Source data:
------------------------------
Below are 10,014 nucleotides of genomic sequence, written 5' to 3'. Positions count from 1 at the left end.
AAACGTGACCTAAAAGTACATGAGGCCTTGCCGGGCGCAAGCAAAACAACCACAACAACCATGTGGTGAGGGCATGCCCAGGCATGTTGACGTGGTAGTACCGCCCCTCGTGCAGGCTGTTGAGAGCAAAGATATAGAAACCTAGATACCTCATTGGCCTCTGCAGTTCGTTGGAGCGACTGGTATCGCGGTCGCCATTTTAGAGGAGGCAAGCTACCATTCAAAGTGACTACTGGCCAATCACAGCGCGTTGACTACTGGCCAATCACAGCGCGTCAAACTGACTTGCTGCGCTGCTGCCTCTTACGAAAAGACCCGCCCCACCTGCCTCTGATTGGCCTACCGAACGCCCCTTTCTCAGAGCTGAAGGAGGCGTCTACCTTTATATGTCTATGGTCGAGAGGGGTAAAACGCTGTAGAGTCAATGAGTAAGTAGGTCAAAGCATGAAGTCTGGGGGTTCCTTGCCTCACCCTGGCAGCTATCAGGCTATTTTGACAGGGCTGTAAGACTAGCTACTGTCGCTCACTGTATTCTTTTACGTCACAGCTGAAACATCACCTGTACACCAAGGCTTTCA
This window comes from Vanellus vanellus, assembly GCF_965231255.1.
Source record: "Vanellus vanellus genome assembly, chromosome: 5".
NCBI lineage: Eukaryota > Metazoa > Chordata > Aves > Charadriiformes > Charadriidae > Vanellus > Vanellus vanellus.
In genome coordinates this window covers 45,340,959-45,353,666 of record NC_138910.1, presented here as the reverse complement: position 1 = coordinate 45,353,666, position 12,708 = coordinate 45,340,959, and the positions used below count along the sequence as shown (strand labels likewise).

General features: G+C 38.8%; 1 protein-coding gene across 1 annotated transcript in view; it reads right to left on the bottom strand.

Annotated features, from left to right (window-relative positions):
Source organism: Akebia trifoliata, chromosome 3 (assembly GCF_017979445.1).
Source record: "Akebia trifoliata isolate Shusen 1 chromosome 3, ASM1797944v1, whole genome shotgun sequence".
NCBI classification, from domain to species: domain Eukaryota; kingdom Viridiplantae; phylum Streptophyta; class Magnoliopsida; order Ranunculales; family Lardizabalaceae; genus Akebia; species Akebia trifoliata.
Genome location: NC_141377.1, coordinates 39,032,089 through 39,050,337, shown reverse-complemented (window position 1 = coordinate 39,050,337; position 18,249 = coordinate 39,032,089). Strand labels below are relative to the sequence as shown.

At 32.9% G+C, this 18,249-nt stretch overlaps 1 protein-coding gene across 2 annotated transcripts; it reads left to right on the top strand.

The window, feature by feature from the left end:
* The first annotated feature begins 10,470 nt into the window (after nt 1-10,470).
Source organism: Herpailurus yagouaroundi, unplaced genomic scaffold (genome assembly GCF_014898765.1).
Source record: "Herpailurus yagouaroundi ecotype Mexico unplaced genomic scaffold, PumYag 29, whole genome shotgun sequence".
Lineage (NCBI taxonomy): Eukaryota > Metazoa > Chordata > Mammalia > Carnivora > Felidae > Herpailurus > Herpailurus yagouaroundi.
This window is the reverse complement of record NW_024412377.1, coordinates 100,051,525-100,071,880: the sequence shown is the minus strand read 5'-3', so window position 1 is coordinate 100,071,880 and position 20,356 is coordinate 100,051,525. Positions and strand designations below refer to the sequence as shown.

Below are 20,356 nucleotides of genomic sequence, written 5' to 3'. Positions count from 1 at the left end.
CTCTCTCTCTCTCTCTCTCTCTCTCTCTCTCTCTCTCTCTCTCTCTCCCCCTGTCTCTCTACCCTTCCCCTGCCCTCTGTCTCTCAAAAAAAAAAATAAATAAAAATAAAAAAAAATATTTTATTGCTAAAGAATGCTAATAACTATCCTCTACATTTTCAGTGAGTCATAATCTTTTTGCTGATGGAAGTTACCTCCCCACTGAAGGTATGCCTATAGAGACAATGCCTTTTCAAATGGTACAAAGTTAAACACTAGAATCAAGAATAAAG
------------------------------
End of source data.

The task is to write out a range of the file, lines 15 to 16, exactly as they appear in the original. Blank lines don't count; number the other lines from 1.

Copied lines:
* The first annotated feature begins 10,470 nt into the window (after nt 1-10,470).
Source organism: Herpailurus yagouaroundi, unplaced genomic scaffold (genome assembly GCF_014898765.1).